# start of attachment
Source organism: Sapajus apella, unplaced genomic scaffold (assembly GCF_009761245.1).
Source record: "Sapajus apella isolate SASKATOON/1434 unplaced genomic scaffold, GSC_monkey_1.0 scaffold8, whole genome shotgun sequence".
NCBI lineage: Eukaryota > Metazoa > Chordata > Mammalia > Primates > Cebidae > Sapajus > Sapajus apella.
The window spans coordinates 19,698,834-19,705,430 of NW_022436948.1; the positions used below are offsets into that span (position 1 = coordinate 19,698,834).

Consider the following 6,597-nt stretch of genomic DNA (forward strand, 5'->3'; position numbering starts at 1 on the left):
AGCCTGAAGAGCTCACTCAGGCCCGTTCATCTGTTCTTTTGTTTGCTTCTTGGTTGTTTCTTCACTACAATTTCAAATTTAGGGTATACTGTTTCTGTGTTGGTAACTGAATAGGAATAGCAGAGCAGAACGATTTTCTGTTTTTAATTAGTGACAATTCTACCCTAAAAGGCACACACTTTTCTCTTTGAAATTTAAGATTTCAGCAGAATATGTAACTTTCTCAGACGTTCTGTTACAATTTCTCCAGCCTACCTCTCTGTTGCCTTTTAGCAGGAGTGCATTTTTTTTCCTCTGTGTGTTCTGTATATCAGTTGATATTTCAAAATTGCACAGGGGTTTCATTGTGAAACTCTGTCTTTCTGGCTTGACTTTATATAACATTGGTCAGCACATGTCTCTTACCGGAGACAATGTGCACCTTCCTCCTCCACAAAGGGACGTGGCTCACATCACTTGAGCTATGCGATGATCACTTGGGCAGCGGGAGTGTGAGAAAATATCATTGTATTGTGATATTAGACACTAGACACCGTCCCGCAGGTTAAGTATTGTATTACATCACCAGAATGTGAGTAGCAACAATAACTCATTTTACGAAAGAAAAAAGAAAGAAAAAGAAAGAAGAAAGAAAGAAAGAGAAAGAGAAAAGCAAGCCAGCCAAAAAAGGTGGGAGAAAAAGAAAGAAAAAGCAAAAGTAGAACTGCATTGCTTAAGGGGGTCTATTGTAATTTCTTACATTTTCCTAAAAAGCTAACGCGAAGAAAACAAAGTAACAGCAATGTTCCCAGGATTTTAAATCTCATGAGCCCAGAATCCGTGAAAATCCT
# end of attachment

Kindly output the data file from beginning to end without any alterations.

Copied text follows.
Source organism: Sapajus apella, unplaced genomic scaffold (assembly GCF_009761245.1).
Source record: "Sapajus apella isolate SASKATOON/1434 unplaced genomic scaffold, GSC_monkey_1.0 scaffold8, whole genome shotgun sequence".
NCBI lineage: Eukaryota > Metazoa > Chordata > Mammalia > Primates > Cebidae > Sapajus > Sapajus apella.
The window spans coordinates 19,698,834-19,705,430 of NW_022436948.1; the positions used below are offsets into that span (position 1 = coordinate 19,698,834).

Consider the following 6,597-nt stretch of genomic DNA (forward strand, 5'->3'; position numbering starts at 1 on the left):
AGCCTGAAGAGCTCACTCAGGCCCGTTCATCTGTTCTTTTGTTTGCTTCTTGGTTGTTTCTTCACTACAATTTCAAATTTAGGGTATACTGTTTCTGTGTTGGTAACTGAATAGGAATAGCAGAGCAGAACGATTTTCTGTTTTTAATTAGTGACAATTCTACCCTAAAAGGCACACACTTTTCTCTTTGAAATTTAAGATTTCAGCAGAATATGTAACTTTCTCAGACGTTCTGTTACAATTTCTCCAGCCTACCTCTCTGTTGCCTTTTAGCAGGAGTGCATTTTTTTTCCTCTGTGTGTTCTGTATATCAGTTGATATTTCAAAATTGCACAGGGGTTTCATTGTGAAACTCTGTCTTTCTGGCTTGACTTTATATAACATTGGTCAGCACATGTCTCTTACCGGAGACAATGTGCACCTTCCTCCTCCACAAAGGGACGTGGCTCACATCACTTGAGCTATGCGATGATCACTTGGGCAGCGGGAGTGTGAGAAAATATCATTGTATTGTGATATTAGACACTAGACACCGTCCCGCAGGTTAAGTATTGTATTACATCACCAGAATGTGAGTAGCAACAATAACTCATTTTACGAAAGAAAAAAGAAAGAAAAAGAAAGAAGAAAGAAAGAAAGAGAAAGAGAAAAGCAAGCCAGCCAAAAAAGGTGGGAGAAAAAGAAAGAAAAAGCAAAAGTAGAACTGCATTGCTTAAGGGGGTCTATTGTAATTTCTTACATTTTCCTAAAAAGCTAACGCGAAGAAAACAAAGTAACAGCAATGTTCCCAGGATTTTAAATCTCATGAGCCCAGAATCCGTGAAAATCCT